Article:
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Types of Messaging

There are two main ways to send messages: point-to-point and publish-subscribe. A point-to-point messaging application has a single producer (usually) and a single consumer. The producer produces messages while the consumer consumes them. Figure 19.2 illustrates a point-to-point messaging model.

Figure 19.2. A point-to-point messaging system involves a single producer and a single consumer.

A point-to-point system can actually have multiple producers,but usually only a single con sumer. Think of a print server, for instance. Any machine on the network can send a print job to a particular print server. Of course, you can have multiple print servers, but that really just means you have multiple point-to-point message queues. Figure 19.3 illustrates a typical multi-producer point-to-point queue.

Figure 19.3. A point-to-point system can have multiple producers.

The publish-subscribe messaging model (pub-sub) is more of a broadcast-oriented model. Publish-subscribe is based on the idea of topics and typically has many consumers-and potentially many producers as well. An Internet mailing list is similar to a typical publish-subscribe messaging system. The topic is the subject of the mailing list. For example, you might subscribe to Sun's JSP-INTEREST mailing list. In this case, JSP-INTEREST is the topic. Everyone who subscribes to the list receives messages. Anyone who sends a message to the list is a publisher. Of course, with a mailing list, the set of potential publishers is also the set of subscribers, but in a more general publish-subscribe system, the producers usually don't subscribe to the topics they publish on. Figure 19.4 illustrates a typical publish- subscribe setup.

Figure 19.4. A typical publish- subscribe architecture is shown here.


A point-to-point messaging system delivers only a single copy of the message to one consumer. A pub-sub messaging system delivers a copy of the message to every consumer.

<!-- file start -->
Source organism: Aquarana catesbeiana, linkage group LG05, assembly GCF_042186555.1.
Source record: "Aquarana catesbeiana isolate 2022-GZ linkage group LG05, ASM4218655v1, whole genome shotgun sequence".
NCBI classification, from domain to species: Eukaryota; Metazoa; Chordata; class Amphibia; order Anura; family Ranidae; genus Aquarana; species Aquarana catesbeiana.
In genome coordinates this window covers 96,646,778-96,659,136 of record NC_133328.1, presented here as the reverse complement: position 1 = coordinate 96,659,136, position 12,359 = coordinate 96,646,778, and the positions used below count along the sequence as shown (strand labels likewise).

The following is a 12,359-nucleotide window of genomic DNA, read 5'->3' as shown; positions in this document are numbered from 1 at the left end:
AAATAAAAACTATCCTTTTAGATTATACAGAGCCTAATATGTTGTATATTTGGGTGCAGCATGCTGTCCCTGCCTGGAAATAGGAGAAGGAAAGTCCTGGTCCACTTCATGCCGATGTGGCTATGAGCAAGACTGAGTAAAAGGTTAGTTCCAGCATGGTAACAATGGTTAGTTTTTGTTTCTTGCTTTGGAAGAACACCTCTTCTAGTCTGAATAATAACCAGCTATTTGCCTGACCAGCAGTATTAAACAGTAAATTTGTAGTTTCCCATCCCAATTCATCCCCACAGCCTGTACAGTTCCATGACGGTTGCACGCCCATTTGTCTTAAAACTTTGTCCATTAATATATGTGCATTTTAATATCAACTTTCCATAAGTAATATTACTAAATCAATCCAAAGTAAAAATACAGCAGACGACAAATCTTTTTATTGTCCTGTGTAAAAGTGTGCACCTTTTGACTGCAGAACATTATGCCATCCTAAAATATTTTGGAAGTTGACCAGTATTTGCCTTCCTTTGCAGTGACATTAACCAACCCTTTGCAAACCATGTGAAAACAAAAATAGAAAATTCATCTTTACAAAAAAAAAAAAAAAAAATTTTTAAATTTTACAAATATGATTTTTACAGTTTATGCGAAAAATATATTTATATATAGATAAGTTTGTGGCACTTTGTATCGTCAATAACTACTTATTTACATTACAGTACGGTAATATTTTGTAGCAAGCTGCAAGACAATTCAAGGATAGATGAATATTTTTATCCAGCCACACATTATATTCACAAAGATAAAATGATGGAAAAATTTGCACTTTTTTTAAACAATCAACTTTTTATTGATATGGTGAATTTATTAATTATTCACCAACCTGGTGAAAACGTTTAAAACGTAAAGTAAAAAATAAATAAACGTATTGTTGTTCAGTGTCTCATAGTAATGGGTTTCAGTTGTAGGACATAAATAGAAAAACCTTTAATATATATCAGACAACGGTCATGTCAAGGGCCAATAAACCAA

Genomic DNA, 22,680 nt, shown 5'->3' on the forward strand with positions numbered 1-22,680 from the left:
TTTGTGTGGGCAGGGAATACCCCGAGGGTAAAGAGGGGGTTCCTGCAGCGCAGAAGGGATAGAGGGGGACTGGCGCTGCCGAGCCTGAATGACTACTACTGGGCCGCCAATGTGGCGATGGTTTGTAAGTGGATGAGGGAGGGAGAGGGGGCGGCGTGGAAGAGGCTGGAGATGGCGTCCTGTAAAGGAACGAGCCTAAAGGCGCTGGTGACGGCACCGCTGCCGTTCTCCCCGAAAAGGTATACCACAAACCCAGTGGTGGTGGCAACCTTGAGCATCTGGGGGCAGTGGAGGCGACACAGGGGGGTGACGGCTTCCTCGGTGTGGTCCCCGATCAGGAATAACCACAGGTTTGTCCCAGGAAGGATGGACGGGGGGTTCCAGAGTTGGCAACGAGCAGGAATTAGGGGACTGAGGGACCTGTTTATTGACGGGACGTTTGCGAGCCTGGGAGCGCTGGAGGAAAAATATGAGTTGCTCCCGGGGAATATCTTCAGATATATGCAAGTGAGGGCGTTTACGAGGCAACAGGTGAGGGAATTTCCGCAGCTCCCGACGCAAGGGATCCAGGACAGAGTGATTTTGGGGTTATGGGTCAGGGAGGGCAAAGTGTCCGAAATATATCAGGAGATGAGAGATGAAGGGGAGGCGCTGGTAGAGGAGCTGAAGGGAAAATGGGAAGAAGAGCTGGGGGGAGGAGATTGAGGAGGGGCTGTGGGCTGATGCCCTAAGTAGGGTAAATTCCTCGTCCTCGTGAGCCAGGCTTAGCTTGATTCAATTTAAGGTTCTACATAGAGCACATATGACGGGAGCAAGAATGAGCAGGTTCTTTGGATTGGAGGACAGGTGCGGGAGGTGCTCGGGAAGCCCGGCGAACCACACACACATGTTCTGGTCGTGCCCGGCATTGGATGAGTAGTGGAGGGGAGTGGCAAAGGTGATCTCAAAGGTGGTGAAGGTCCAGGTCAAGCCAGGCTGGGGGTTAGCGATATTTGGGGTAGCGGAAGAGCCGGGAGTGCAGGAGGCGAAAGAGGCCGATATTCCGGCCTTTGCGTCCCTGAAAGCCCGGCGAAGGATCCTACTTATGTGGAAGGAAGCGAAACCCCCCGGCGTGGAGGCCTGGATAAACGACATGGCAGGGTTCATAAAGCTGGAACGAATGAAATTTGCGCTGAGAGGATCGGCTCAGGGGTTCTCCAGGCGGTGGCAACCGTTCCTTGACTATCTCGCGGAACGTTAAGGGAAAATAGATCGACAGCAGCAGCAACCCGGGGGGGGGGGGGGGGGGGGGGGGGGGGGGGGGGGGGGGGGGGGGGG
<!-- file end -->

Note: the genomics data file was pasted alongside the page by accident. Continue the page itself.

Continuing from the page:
There is something neat and elegant about a pub-sub model. It's far less coupled than even a message queue system. A component broadcasts the information, never caring about who listens to the data. You can add new components to process the data without the publisher even knowing about the components. Pub-sub is popular in applications that handle data on a real-time basis (or close to real-time, at least). For example, at an airline, you might pub lish flight information. At a bank, you might publish currency exchange information or stock quotes. At a sports network, you might publish updated scores. Although a producer using point-to-point messaging might never know about the consumer, there is only one consumer in a point-to-point messaging system. The advantage of pub-sub is that you can add new consumers without affecting existing consumers.

After you see how simple and powerful pub-sub can be, you might be tempted to use it for all your component-based communication. Keep in mind, however, there is a big potential drawback to using pub-sub everywhere. With most pub-sub systems, message ordering isn't guaranteed. The message ordering really comes into play when you have a system in which one pub-sub event triggers another. Figure 19.5 illustrates the message-ordering problem. Producer A sends a message that producer B receives. Producer B then publishes another message related to the one from producer A. Now consumer C happens to see the mes- sage from producer B and doesn't understand what's going on because the message from producer A hasn't arrived yet.

Figure 19.5. When pub-sub messages can trigger other pub-sub messages, message order can be a problem.

It might be difficult to find a messaging system that can preserve message order-it's a fairly complex task. Remember, it's one thing to preserve the order on a single topic, but an entirely different (and harder) task to preserve the order across multiple different topics. Your best bet, unfortunately, is to avoid situations in which message order matters. This limits the number of places you can apply pub-sub, but you're still left with a rich set of possibilities.

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